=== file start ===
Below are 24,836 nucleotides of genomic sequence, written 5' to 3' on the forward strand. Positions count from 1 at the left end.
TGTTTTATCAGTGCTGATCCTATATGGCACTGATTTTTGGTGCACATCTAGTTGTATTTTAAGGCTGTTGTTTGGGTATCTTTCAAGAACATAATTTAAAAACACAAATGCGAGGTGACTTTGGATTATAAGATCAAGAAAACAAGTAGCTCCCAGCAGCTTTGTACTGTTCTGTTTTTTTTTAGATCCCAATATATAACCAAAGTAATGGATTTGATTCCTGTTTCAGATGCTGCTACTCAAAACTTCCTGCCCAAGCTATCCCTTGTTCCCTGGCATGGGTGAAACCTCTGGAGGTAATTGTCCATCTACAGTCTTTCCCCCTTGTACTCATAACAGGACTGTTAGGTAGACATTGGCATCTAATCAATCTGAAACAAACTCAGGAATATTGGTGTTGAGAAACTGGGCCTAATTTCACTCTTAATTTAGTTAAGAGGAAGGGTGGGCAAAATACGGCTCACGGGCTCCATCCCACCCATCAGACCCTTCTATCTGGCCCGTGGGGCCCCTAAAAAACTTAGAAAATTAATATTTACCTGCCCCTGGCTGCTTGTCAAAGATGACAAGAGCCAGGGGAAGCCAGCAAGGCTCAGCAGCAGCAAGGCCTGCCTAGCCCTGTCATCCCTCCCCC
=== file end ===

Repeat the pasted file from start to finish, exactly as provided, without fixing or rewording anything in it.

Below are 24,836 nucleotides of genomic sequence, written 5' to 3' on the forward strand. Positions count from 1 at the left end.
TGTTTTATCAGTGCTGATCCTATATGGCACTGATTTTTGGTGCACATCTAGTTGTATTTTAAGGCTGTTGTTTGGGTATCTTTCAAGAACATAATTTAAAAACACAAATGCGAGGTGACTTTGGATTATAAGATCAAGAAAACAAGTAGCTCCCAGCAGCTTTGTACTGTTCTGTTTTTTTTTAGATCCCAATATATAACCAAAGTAATGGATTTGATTCCTGTTTCAGATGCTGCTACTCAAAACTTCCTGCCCAAGCTATCCCTTGTTCCCTGGCATGGGTGAAACCTCTGGAGGTAATTGTCCATCTACAGTCTTTCCCCCTTGTACTCATAACAGGACTGTTAGGTAGACATTGGCATCTAATCAATCTGAAACAAACTCAGGAATATTGGTGTTGAGAAACTGGGCCTAATTTCACTCTTAATTTAGTTAAGAGGAAGGGTGGGCAAAATACGGCTCACGGGCTCCATCCCACCCATCAGACCCTTCTATCTGGCCCGTGGGGCCCCTAAAAAACTTAGAAAATTAATATTTACCTGCCCCTGGCTGCTTGTCAAAGATGACAAGAGCCAGGGGAAGCCAGCAAGGCTCAGCAGCAGCAAGGCCTGCCTAGCCCTGTCATCCCTCCCCC